let serial = pallas::Base::random(&mut OsRng);
    let coin_blind = pallas::Base::random(&mut OsRng);
    let public_key = PublicKey::from_secret(SecretKey::random(&mut OsRng));
    let (pub_x, pub_y) = public_key.xy();

    let prover_witnesses = vec![
        Witness::Base(Value::known(pub_x)),
        Witness::Base(Value::known(pub_y)),
        Witness::Base(Value::known(pallas::Base::from(value))),
        Witness::Base(Value::known(token_id)),
        Witness::Base(Value::known(serial)),
        Witness::Base(Value::known(coin_blind)),
        Witness::Scalar(Value::known(value_blind)),
        Witness::Scalar(Value::known(token_blind)),
    ];

    // Create the public inputs
    let msgs = [pub_x, pub_y, pallas::Base::from(value), token_id, serial, coin_blind];
    let coin = poseidon::Hash::<_, poseidon::P128Pow5T3, poseidon::ConstantLength<6>, 3, 2>::init()
        .hash(msgs);

    let value_commit = pedersen_commitment_u64(value, value_blind);
    let value_coords = value_commit.to_affine().coordinates().unwrap();

    let token_commit = pedersen_commitment_base(token_id, token_blind);
    let token_coords = token_commit.to_affine().coordinates().unwrap();

    let public_inputs =
        vec![coin, *value_coords.x(), *value_coords.y(), *token_coords.x(), *token_coords.y()];

    // Create the circuit
    let circuit = ZkCircuit::new(prover_witnesses, zkbin.clone());

    let proving_key = ProvingKey::build(13, &circuit);
    let proof = Proof::create(&proving_key, &[circuit], &public_inputs, &mut OsRng)?;

    // ========
    // Verifier
    // ========

    // Construct empty witnesses
    let verifier_witnesses = empty_witnesses(&zkbin);

    // Create the circuit
    let circuit = ZkCircuit::new(verifier_witnesses, zkbin);

    let verifying_key = VerifyingKey::build(13, &circuit);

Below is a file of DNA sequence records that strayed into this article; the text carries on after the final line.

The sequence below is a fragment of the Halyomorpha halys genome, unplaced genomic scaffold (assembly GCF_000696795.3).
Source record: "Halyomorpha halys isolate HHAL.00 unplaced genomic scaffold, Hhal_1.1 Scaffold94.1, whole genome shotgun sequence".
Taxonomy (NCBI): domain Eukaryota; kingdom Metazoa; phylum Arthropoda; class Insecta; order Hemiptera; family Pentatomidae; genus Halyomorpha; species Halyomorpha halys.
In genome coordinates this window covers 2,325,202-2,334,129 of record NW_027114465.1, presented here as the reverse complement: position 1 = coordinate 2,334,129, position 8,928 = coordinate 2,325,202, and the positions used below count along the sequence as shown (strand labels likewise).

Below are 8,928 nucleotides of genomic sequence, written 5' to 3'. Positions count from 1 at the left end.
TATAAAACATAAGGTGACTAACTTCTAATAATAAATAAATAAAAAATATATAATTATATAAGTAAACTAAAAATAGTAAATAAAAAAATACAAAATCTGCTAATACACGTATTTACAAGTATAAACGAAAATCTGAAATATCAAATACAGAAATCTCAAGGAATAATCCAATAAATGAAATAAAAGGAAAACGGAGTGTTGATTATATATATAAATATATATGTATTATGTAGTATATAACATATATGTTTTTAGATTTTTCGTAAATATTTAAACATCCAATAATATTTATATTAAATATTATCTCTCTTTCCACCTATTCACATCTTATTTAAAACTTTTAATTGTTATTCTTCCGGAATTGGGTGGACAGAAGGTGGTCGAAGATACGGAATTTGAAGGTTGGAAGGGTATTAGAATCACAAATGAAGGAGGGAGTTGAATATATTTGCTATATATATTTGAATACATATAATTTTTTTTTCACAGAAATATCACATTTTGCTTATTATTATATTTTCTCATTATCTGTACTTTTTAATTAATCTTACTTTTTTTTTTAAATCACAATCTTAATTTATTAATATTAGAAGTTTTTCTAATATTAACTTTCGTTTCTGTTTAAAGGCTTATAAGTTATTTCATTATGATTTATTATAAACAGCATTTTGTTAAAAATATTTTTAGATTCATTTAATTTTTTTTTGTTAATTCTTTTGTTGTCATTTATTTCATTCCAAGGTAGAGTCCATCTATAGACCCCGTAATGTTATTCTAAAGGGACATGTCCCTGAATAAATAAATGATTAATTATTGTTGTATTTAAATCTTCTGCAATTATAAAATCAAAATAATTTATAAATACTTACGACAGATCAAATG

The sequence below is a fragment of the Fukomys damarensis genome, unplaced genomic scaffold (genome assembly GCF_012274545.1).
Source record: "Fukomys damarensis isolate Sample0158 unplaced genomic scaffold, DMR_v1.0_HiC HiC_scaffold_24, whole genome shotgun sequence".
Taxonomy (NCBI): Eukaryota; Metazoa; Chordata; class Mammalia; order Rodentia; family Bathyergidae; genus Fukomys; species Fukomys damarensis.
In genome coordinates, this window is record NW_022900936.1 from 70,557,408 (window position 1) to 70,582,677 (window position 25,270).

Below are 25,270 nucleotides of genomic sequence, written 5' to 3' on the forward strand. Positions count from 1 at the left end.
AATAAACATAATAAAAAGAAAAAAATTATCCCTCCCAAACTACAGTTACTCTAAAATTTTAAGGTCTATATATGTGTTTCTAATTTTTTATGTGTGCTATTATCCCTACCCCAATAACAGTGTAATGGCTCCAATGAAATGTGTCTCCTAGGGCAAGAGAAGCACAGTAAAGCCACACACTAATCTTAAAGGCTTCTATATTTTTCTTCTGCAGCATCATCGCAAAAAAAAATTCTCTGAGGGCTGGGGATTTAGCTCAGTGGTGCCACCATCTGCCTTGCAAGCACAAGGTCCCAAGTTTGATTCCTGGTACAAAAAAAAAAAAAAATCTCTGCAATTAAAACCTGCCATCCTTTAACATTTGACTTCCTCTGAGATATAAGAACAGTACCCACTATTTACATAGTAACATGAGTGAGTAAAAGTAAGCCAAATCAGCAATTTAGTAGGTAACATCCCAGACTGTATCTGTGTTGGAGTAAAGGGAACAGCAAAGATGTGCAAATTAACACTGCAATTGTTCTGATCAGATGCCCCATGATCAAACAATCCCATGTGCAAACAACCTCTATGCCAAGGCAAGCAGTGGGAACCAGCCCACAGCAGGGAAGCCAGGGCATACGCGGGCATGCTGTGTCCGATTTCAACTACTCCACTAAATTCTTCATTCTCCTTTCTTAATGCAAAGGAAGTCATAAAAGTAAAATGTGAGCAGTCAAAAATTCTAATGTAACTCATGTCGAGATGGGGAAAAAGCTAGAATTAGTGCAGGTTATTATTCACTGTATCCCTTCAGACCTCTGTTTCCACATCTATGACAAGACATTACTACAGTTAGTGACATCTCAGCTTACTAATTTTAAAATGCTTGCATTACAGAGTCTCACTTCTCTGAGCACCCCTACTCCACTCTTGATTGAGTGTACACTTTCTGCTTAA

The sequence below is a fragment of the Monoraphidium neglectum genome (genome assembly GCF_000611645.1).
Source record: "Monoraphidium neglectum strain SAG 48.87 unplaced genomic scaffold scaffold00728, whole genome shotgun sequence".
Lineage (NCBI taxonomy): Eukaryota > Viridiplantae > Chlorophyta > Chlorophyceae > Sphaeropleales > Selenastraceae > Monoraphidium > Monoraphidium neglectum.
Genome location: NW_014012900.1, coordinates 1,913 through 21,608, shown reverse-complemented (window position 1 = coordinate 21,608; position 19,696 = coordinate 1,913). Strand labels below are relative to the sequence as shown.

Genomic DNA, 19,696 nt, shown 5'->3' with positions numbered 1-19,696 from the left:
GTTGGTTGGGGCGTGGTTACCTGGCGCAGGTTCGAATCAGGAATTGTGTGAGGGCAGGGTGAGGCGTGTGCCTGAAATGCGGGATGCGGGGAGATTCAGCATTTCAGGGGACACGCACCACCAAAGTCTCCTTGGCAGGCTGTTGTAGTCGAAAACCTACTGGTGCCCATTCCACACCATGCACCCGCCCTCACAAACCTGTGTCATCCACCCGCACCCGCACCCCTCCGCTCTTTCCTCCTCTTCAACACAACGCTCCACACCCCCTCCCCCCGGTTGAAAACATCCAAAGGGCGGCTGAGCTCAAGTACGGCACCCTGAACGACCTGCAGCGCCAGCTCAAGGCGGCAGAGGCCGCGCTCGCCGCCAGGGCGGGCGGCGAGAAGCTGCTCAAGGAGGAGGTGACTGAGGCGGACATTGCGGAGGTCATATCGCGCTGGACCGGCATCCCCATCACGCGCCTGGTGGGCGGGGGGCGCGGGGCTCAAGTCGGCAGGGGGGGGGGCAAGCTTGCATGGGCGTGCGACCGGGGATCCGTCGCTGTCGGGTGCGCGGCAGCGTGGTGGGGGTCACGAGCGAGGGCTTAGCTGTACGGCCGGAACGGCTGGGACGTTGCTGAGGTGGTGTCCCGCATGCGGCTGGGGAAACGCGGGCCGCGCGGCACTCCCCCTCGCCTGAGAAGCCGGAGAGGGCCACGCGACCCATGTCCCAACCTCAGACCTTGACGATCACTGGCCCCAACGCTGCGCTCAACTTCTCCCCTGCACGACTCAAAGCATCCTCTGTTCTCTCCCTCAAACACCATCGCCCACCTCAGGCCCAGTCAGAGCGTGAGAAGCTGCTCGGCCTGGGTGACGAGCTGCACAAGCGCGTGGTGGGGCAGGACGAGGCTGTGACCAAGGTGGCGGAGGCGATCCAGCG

proof.verify(&verifying_key, &public_inputs)?;

Burn

constant "Burn" {
	EcFixedPointShort VALUE_COMMIT_VALUE,
	EcFixedPoint VALUE_COMMIT_RANDOM,
	EcFixedPointBase NULLIFIER_K,
}

contract "Burn" {
	Base secret,
	Base serial,
	Base value,
	Base token,
	Base coin_blind,
	Scalar value_blind,
	Scalar token_blind,
	Uint32 leaf_pos,
	MerklePath path,
	Base signature_secret,
}

circuit "Burn" {
	# Poseidon hash of the nullifier
	nullifier = poseidon_hash(secret, serial);
	constrain_instance(nullifier);

	# Pedersen commitment for coin's value
	vcv = ec_mul_short(value, VALUE_COMMIT_VALUE);
	vcr = ec_mul(value_blind, VALUE_COMMIT_RANDOM);
	value_commit = ec_add(vcv, vcr);
	# Since value_commit is a curve point, we fetch its coordinates
	# and constrain them:
	value_commit_x = ec_get_x(value_commit);
	value_commit_y = ec_get_y(value_commit);
	constrain_instance(value_commit_x);
	constrain_instance(value_commit_y);

	# Pedersen commitment for coin's token ID
	tcv = ec_mul_base(token, NULLIFIER_K);
	tcr = ec_mul(token_blind, VALUE_COMMIT_RANDOM);
	token_commit = ec_add(tcv, tcr);
	# Since token_commit is also a curve point, we'll do the same
	# coordinate dance:
	token_commit_x = ec_get_x(token_commit);
	token_commit_y = ec_get_y(token_commit);
	constrain_instance(token_commit_x);
	constrain_instance(token_commit_y);

	# Coin hash
	pub = ec_mul_base(secret, NULLIFIER_K);
	pub_x = ec_get_x(pub);
	pub_y = ec_get_y(pub);
	C = poseidon_hash(pub_x, pub_y, value, token, serial, coin_blind);

	# Merkle root
	root = merkle_root(leaf_pos, path, C);
	constrain_instance(root);

	# Finally, we derive a public key for the signature and
	# constrain its coordinates:
	signature_public = ec_mul_base(signature_secret, NULLIFIER_K);
	signature_x = ec_get_x(signature_public);
	signature_y = ec_get_y(signature_public);
	constrain_instance(signature_x);
	constrain_instance(signature_y);

	# At this point we've enforced all of our public inputs.
}

The Burn proof consists of operations similar to the Mint proof, with the addition of a Merkle root2 calculation. In the same manner, we are doing a Poseidon hash instance, we're building Pedersen commitments for the value and token ID, and finally we're doing a public key derivation.

In this case, our vector of public inputs could look like:

let public_inputs = vec![
    nullifier,
    *value_coords.x(),
    *value_coords.y(),
    *token_coords.x(),
    *token_coords.y(),
    merkle_root,
    *sig_coords.x(),
    *sig_coords.y(),
];

Nullifier